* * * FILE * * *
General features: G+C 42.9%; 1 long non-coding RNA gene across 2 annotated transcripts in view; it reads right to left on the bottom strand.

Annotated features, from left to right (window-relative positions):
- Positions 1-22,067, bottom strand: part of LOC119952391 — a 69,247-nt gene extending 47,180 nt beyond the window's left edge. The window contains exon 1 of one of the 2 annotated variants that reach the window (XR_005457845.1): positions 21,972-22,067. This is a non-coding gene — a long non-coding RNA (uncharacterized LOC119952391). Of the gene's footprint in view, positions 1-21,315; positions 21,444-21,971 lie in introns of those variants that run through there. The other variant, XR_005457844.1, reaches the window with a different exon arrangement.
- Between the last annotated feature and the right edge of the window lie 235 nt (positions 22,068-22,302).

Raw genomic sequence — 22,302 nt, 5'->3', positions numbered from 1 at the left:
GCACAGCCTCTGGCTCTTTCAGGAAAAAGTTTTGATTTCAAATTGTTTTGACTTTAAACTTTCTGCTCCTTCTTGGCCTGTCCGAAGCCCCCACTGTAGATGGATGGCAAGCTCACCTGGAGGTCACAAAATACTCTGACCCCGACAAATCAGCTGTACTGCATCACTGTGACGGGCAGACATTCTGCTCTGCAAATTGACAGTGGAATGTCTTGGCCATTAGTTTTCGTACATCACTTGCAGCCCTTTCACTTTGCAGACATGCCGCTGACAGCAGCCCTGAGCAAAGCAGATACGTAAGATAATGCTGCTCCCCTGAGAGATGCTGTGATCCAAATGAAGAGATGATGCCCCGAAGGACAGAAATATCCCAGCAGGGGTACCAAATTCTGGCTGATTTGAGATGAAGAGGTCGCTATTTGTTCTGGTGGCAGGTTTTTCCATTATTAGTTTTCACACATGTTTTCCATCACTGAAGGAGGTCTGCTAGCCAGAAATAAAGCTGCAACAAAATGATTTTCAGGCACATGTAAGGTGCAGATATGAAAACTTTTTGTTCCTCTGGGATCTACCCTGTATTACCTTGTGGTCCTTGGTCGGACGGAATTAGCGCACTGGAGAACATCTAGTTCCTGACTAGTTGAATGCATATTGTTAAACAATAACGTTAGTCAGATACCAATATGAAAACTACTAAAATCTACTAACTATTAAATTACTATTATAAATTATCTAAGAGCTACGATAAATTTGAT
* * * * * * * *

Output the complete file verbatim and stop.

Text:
General features: G+C 42.9%; 1 long non-coding RNA gene across 2 annotated transcripts in view; it reads right to left on the bottom strand.

Annotated features, from left to right (window-relative positions):
- Positions 1-22,067, bottom strand: part of LOC119952391 — a 69,247-nt gene extending 47,180 nt beyond the window's left edge. The window contains exon 1 of one of the 2 annotated variants that reach the window (XR_005457845.1): positions 21,972-22,067. This is a non-coding gene — a long non-coding RNA (uncharacterized LOC119952391). Of the gene's footprint in view, positions 1-21,315; positions 21,444-21,971 lie in introns of those variants that run through there. The other variant, XR_005457844.1, reaches the window with a different exon arrangement.
- Between the last annotated feature and the right edge of the window lie 235 nt (positions 22,068-22,302).

Raw genomic sequence — 22,302 nt, 5'->3', positions numbered from 1 at the left:
GCACAGCCTCTGGCTCTTTCAGGAAAAAGTTTTGATTTCAAATTGTTTTGACTTTAAACTTTCTGCTCCTTCTTGGCCTGTCCGAAGCCCCCACTGTAGATGGATGGCAAGCTCACCTGGAGGTCACAAAATACTCTGACCCCGACAAATCAGCTGTACTGCATCACTGTGACGGGCAGACATTCTGCTCTGCAAATTGACAGTGGAATGTCTTGGCCATTAGTTTTCGTACATCACTTGCAGCCCTTTCACTTTGCAGACATGCCGCTGACAGCAGCCCTGAGCAAAGCAGATACGTAAGATAATGCTGCTCCCCTGAGAGATGCTGTGATCCAAATGAAGAGATGATGCCCCGAAGGACAGAAATATCCCAGCAGGGGTACCAAATTCTGGCTGATTTGAGATGAAGAGGTCGCTATTTGTTCTGGTGGCAGGTTTTTCCATTATTAGTTTTCACACATGTTTTCCATCACTGAAGGAGGTCTGCTAGCCAGAAATAAAGCTGCAACAAAATGATTTTCAGGCACATGTAAGGTGCAGATATGAAAACTTTTTGTTCCTCTGGGATCTACCCTGTATTACCTTGTGGTCCTTGGTCGGACGGAATTAGCGCACTGGAGAACATCTAGTTCCTGACTAGTTGAATGCATATTGTTAAACAATAACGTTAGTCAGATACCAATATGAAAACTACTAAAATCTACTAACTATTAAATTACTATTATAAATTATCTAAGAGCTACGATAAATTTGAT